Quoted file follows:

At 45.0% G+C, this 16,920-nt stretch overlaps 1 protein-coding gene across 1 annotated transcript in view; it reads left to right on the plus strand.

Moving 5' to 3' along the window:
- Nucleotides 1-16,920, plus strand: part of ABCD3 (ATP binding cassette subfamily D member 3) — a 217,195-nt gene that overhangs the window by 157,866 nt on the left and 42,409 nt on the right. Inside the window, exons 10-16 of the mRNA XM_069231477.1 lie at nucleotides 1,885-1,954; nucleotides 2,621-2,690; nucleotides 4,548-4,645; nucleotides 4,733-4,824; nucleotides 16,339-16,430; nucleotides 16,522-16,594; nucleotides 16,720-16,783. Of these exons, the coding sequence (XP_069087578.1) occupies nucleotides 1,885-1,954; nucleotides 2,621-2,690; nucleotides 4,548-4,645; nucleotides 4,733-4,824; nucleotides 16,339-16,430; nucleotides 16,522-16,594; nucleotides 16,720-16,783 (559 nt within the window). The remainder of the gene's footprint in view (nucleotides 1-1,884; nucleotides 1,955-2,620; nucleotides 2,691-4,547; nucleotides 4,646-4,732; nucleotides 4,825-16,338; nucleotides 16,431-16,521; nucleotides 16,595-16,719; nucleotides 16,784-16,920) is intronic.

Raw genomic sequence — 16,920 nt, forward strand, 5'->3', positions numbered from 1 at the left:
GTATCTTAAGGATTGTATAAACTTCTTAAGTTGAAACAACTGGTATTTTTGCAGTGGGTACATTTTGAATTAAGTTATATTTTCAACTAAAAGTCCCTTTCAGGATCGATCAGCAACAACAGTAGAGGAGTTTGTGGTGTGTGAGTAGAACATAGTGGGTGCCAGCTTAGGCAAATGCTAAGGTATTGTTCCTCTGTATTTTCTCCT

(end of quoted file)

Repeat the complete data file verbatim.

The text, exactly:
At 45.0% G+C, this 16,920-nt stretch overlaps 1 protein-coding gene across 1 annotated transcript in view; it reads left to right on the plus strand.

Moving 5' to 3' along the window:
- Nucleotides 1-16,920, plus strand: part of ABCD3 (ATP binding cassette subfamily D member 3) — a 217,195-nt gene that overhangs the window by 157,866 nt on the left and 42,409 nt on the right. Inside the window, exons 10-16 of the mRNA XM_069231477.1 lie at nucleotides 1,885-1,954; nucleotides 2,621-2,690; nucleotides 4,548-4,645; nucleotides 4,733-4,824; nucleotides 16,339-16,430; nucleotides 16,522-16,594; nucleotides 16,720-16,783. Of these exons, the coding sequence (XP_069087578.1) occupies nucleotides 1,885-1,954; nucleotides 2,621-2,690; nucleotides 4,548-4,645; nucleotides 4,733-4,824; nucleotides 16,339-16,430; nucleotides 16,522-16,594; nucleotides 16,720-16,783 (559 nt within the window). The remainder of the gene's footprint in view (nucleotides 1-1,884; nucleotides 1,955-2,620; nucleotides 2,691-4,547; nucleotides 4,646-4,732; nucleotides 4,825-16,338; nucleotides 16,431-16,521; nucleotides 16,595-16,719; nucleotides 16,784-16,920) is intronic.

Raw genomic sequence — 16,920 nt, forward strand, 5'->3', positions numbered from 1 at the left:
GTATCTTAAGGATTGTATAAACTTCTTAAGTTGAAACAACTGGTATTTTTGCAGTGGGTACATTTTGAATTAAGTTATATTTTCAACTAAAAGTCCCTTTCAGGATCGATCAGCAACAACAGTAGAGGAGTTTGTGGTGTGTGAGTAGAACATAGTGGGTGCCAGCTTAGGCAAATGCTAAGGTATTGTTCCTCTGTATTTTCTCCT